It was easy to think I knew it all when I was a kid being reckless on my pony. After all, I reasoned, who could know more about my pony than me? The one she carted around over miles of daily travel time together. The parents and instructors didn’t have a clue what us kids were doing unsupervised as we disappeared into the woods and water for hours. Truly, they wouldn’t want to know. So, how could they tell me the best way to ride my trusted companion? Too bad I didn’t realize the opportunities presented to me then. As the years passed, I spent a couple of decades thinking it was my job to answer to clients. Now, I realize it’s best to look to the horse for guidance on decisions. Hopefully, you’ll find at least a few items in the list below useful as you tackle challenges with your particular equine. These points are in no order of importance. Take care, Nanette

Top 27 things I’ve discovered in 27 years of starting young horses under saddle


  1. Every horse is different – approaches that work well for one may not be appreciated by another.
  2. Including the horse in the conversation is critical if you want to forge a meaningful partnership.
  3. The more horses I encounter, the less I feel I know.
  4. Some horses are just plain crazy.
  5. Horses do have disabilities, but even when their brain isn’t wired right (or eyesight or hearing or learning process or coordination is different), you can usually reach them and forge a great relationship if you figure out ways to present requests in a way they can understand (while avoiding triggers that create haywire responses).
  6. Ground work is key in setting the stage for a good under saddle experience early and always.
  7. Domesticated horses are wired to seek out jobs that include humans when they’re introduced to training in a kind and responsive manner. This was a huge surprise. We fenced in 26 acres at Halcyon Acres and figured the farm herd would literally run for the hills. To our amazement, competition for training selection was even fiercer than posturing with food or shelter.
  8. Confidence is vital in working with any young horse. If you’re concerned or tentative, your horse will be too. Slowing it down to a pace where both of you can proceed to the next step with comfort and ease is the smartest approach to reaching any training objectives.
  9. There’s a big difference between confidence and arrogance. Being able to ride out an explosion becomes less of a feather when you start to realize you created the horse’s angst.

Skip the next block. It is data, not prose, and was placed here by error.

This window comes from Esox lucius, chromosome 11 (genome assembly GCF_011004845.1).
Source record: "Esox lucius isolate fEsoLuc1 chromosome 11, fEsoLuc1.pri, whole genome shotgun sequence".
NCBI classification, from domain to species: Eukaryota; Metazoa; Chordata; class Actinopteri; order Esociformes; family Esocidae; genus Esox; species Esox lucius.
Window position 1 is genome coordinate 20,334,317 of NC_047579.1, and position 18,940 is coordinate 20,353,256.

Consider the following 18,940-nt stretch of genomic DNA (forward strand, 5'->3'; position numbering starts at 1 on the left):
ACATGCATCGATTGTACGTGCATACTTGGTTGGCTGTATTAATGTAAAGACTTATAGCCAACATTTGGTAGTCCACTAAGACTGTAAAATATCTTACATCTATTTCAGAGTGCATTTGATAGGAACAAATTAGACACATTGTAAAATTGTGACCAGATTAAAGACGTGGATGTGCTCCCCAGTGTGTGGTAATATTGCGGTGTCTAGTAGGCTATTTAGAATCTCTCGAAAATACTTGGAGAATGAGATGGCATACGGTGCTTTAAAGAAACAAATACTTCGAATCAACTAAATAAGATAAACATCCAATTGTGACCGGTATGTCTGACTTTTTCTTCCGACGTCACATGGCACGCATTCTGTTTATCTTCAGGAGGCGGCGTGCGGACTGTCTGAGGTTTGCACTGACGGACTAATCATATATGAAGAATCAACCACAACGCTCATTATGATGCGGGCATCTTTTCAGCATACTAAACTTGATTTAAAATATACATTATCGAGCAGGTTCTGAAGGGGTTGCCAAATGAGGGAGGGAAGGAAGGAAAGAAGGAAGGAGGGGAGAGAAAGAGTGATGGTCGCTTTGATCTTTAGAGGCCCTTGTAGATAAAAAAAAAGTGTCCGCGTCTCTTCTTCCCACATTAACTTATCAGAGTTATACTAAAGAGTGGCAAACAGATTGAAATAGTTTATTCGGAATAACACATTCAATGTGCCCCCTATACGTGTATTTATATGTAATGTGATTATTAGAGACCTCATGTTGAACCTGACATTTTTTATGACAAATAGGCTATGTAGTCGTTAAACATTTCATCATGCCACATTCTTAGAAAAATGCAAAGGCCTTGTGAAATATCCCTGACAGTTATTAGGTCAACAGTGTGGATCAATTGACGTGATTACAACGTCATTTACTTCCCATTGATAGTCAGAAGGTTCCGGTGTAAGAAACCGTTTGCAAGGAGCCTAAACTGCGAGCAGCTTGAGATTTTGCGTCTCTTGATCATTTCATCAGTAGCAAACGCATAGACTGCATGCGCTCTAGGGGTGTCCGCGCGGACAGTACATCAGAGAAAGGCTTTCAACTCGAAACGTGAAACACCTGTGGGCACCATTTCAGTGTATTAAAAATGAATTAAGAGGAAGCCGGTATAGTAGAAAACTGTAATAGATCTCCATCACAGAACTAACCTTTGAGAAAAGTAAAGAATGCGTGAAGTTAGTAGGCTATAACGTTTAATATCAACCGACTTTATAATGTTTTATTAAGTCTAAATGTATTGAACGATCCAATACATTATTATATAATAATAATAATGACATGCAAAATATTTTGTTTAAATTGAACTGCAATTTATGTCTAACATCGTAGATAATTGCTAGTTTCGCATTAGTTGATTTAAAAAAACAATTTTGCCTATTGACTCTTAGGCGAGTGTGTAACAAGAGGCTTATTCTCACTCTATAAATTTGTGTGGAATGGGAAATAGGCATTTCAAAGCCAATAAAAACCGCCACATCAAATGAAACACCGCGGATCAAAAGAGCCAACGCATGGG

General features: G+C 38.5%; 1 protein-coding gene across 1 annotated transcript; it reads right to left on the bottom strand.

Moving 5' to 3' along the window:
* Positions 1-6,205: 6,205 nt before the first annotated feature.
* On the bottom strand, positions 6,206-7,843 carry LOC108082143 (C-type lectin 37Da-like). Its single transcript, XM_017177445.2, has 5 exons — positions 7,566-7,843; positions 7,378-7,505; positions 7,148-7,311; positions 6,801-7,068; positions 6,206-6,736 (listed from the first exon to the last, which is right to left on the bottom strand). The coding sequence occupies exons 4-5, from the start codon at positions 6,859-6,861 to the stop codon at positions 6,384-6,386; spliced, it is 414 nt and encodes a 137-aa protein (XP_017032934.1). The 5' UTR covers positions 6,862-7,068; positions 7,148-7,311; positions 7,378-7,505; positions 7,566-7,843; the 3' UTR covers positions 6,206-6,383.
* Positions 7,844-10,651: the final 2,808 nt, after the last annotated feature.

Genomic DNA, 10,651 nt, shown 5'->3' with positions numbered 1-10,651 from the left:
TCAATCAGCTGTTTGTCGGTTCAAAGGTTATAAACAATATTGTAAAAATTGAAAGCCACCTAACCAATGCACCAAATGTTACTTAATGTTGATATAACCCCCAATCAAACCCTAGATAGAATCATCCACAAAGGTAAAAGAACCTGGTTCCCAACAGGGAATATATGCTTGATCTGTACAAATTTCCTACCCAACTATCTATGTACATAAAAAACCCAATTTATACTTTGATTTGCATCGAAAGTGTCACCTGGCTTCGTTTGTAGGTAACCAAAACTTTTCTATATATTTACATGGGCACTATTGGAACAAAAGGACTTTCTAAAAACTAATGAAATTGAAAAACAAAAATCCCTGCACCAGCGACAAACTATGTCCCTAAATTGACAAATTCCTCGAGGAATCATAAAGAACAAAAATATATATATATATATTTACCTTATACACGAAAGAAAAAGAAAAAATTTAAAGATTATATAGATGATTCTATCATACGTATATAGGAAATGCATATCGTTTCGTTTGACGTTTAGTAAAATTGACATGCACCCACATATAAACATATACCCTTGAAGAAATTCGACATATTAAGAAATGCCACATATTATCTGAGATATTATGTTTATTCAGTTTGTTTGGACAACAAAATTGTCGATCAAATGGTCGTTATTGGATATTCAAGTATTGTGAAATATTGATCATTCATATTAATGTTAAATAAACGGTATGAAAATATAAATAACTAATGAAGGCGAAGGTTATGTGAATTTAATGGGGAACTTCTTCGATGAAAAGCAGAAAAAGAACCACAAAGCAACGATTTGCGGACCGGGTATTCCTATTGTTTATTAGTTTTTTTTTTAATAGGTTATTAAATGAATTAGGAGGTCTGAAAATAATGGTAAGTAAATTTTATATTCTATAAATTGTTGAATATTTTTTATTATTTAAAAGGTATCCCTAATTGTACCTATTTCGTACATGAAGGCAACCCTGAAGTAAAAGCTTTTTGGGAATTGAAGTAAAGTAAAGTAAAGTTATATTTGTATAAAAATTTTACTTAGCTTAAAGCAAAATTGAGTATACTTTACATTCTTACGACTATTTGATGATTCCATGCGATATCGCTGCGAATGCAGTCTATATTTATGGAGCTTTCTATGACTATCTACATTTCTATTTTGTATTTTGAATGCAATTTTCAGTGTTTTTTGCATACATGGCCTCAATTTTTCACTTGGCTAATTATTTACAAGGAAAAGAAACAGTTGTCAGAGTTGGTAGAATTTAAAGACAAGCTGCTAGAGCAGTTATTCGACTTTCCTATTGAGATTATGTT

10. Incredible partnerships can result from some of the most difficult horses. Alphas will give you more than you imagine if you’re able to gain THEIR respect.
  11. Respect goes both ways. If you don’t know how to ask for your horse’s respect, you’ll never succeed in telling him you deserve it.
  12. Horses never forget but they’re quick to forgive.
  13. Formula training is a horrible idea if you seek to build a confident, comfortable and happy horse.
  14. Most true alpha mares don’t ask for the job, nor do they rule with violence. They’re followed by choice and rarely command. Consider this when you want to be seen as a leader in your horse’s eyes.
  15. Most horses that are hostile and domineering in (domesticated) herd environments are afraid. It’s rare that the meanest horse in the pasture will gain leadership designation. They may eat or drink first and might even claim shelter as their own (until the weather gets really nasty – then they’ll quickly be shown their place in the pecking order) but you’ll usually see horses in the herd prefer to avoid them rather than choose to follow.
  16. Observing how horses behave turned out in groups provides valuable information in crafting a training strategy to reach particular personality penchants.
  17. Horses can be better at teaching lessons to a young equine than humans. Turn the right instructor out with a cocky colt, timid youngster or violent filly and she’ll accomplish in hours (or minutes) what you haven’t been able to achieve in months – and it transfers to human interactions.
  18. Fifteen minutes is more than enough time for early training lessons with most young horses. Alphas require calm insistence when they get belligerent (which can take hours some days), but for almost all others, an easy learning experience they can understand quickly will accomplish quicker, more positive results that last a lifetime than drilling a horse for an hour or more.
  19. Some young horses process information better if they have a day or two to think about it. Consider training every-other-day (or less frequently) for a horse that seems to frustrate easily or view training time with uneasiness.
  20. All you do influences how a horse will respond to training requests. You’re communicating with a horse when you lead him, groom him, enter his stall, come to him in the pasture or paddock, interface with other horses or spend any time in his space. Everything counts.
  21. Food treats are a lousy way to train (bribe) a horse. Rewards are great, but try finding a favorite scratch spot, a word and voice tone that signals appreciation, a favorite place to enjoy together or an activity he relishes as a game at the end of a job request well done.
  22. Horses are safer if you encourage them to be included in the training decisions. Sure, you can condition a horse to be a mindless servant, but a thinking horse is a smarter bet when danger strikes and you need their help.
  23. Peculiar horses teach you more about effective communications than normal ones.
  24. Hills and trails are a better early training ground than arenas.
  25. If you instill a love for training in a young horse he’ll always be happy to see you.
  26. One horse’s idea of attention can be an annoying and pestering for another.
  27. Young horses can teach you more than people about effective training and partnering communication strategies – if you pay attention.